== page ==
Stevia slow to catch on in confectionery

Stevia slow to catch on in confectionery

Formulation problems and the bitter aftertaste of stevia may have held back product activity in some instances, according to a new report from Innova Market Insights.

With ongoing concerns about health and the reduction of sugar in the diet, the sugar-free confectionery market should be booming. This is particularly in the face of ongoing technical developments that have improved sensory properties, and the appearance of new sweeteners and other ingredients with a more natural image. Yet sugar-free lines accounted for less than 7 percent of global confectionery launches recorded by Innova Market Insights in 2014, which is a similar penetration level to that in 2013.

There are significant differences between product types, however, with sugar-free launches representing just 1 percent of chocolate confectionery introductions, rising to 7.5 percent in sugar confectionery and to over 63 percent in chewing gum. Even within the very diverse sugar confectionery market, penetration varies by type of product, with sugar-free launches focused particularly in the hard candy market, where they accounted for nearly one-fifth of introductions.

In combining calorie, particularly sugar, reduction with naturalness, the spreading regulatory approval for stevia sweeteners in markets such as the US, Australia and then the EU over the past five years has caused something of a revolution in sweetener use across a range of food and drinks markets, although this has had only limited effect in confectionery to date. Just over 1 percent of confectionery launches in 2014 featured stevia as an ingredient, which was a similar level to that in food and drinks as a whole, but behind the levels of use in soft drinks and tabletop sweeteners, for example.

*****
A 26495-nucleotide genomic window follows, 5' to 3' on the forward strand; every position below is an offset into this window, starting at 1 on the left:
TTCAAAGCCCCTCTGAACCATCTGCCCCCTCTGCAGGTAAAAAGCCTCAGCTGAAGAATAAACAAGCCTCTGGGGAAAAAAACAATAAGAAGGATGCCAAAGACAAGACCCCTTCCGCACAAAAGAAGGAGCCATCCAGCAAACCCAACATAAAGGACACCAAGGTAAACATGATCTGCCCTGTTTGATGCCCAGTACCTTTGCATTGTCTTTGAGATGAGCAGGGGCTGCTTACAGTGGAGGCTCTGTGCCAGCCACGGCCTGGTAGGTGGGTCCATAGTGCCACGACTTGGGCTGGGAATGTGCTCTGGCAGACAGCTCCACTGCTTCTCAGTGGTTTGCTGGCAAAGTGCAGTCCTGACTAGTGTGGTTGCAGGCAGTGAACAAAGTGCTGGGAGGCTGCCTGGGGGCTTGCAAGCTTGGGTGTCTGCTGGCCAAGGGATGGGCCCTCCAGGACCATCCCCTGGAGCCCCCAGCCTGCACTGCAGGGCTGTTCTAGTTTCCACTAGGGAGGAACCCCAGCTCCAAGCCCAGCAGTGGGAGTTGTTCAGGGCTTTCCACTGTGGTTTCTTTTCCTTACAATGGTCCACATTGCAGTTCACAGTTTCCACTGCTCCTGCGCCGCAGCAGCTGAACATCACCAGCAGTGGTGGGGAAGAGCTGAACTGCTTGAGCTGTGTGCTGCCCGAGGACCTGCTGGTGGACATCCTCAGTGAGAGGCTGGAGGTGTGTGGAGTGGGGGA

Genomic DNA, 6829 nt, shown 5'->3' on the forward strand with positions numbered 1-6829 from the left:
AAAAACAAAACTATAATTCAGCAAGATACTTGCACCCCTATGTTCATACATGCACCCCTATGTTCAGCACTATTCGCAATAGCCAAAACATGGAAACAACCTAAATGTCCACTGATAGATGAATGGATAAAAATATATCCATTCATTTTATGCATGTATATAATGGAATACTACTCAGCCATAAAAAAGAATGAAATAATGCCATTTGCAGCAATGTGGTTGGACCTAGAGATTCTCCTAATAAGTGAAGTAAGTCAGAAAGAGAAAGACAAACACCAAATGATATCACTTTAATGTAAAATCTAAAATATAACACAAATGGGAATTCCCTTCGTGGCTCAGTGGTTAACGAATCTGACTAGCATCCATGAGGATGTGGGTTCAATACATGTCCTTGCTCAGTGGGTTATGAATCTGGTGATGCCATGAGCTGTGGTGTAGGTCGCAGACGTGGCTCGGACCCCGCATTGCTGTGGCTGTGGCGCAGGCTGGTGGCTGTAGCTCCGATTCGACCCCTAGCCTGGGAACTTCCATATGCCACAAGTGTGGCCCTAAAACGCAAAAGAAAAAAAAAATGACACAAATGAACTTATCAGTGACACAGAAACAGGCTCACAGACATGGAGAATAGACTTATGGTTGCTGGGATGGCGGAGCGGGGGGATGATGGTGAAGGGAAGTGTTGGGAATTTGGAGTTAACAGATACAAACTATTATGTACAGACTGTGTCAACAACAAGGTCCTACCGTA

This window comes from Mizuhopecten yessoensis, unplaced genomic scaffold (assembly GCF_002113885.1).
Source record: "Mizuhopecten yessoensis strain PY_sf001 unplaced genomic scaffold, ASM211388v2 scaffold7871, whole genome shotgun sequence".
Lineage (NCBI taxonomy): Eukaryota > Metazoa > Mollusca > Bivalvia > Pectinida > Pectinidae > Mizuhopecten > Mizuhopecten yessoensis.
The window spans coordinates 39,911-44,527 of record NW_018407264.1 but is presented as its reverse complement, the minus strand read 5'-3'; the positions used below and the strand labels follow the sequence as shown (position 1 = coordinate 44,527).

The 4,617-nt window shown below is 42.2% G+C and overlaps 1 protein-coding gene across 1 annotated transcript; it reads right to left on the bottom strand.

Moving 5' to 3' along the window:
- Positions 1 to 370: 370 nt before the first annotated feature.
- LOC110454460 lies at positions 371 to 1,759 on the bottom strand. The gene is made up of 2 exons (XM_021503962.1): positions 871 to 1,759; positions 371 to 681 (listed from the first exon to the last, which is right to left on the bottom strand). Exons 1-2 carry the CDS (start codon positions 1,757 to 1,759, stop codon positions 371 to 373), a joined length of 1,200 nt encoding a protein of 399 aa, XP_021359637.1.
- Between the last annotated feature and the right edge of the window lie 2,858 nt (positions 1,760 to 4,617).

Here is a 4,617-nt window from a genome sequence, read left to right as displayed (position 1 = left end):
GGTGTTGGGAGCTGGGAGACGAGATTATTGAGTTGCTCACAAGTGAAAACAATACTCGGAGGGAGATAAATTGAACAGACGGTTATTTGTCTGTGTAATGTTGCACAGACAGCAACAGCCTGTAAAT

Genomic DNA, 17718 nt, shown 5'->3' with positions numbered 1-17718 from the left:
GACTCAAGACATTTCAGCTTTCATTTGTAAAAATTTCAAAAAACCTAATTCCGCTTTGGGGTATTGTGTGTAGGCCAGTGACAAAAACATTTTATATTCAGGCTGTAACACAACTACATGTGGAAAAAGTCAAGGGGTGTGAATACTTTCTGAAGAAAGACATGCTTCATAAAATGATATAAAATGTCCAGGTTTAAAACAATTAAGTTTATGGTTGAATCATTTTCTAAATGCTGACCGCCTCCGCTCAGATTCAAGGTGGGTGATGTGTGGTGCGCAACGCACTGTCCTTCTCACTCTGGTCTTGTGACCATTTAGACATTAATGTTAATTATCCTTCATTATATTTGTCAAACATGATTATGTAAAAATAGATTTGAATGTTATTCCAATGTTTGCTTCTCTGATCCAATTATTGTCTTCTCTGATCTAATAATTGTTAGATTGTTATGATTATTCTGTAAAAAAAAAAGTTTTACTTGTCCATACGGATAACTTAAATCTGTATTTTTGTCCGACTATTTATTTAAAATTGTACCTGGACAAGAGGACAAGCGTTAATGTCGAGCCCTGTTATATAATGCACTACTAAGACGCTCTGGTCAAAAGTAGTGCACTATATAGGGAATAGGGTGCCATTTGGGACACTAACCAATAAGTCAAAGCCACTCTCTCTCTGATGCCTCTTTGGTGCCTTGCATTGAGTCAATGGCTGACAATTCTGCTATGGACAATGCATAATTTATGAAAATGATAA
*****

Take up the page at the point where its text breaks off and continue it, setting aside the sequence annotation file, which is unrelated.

“Formulation problems and the bitter aftertaste of stevia are felt to have held back product activity in some instances,” according to Lu Ann Williams, director of innovation at Innova Market Insights, “but some sectors have found this less of an issue, particularly licorice sweets and medicated confectionery, and improved formulations are now being introduced to allow more products in other areas.”

The US is leading activity levels in sugar-free confectionery with sugar-free lines accounting for 11 percent of total confectionery launches recorded by Innova Market Insights in 2014. Uptake of stevia is also more advanced, featuring in 2.6 percent of introductions, which although still relatively modest, is twice the global average.

A review of new product activity over the past few months reveals a wide range of US introductions featuring stevia, including additions to the Coco Polo and Chocorite chocolate bar ranges, SteviDent’s Stevita chewing gum, Ricola Liquorice Pearls, Rap Protein Gummis and Sencha Naturals Green Tea Mints.

A major step forward in Europe in 2014 was the introduction of the first European confectionery lines from chewing gum market leader Wrigley to feature stevia, with its introduction of Extra Professional Mints in Forest Fruits and Classic Mint variants. Initially launched in Germany, the mints are slated for launch in 20 European markets. Wrigley has used stevia in chewing gum in Japan, where it has been permitted for many years, but this marked its first multicountry introduction of a stevia-sweetened product.

Fears over the health impact of sugar consumption and concerns over the safety of some artificial sweeteners should give a major boost to plant-based “natural” sweeteners, and the development of new sweetener systems is already offering solutions to improving taste profiles. “The confectionery industry has been perhaps slower to take on stevia sweeteners than originally forecast,” Williams concludes, “and it remains to be seen how take-up will develop over the next few years.”


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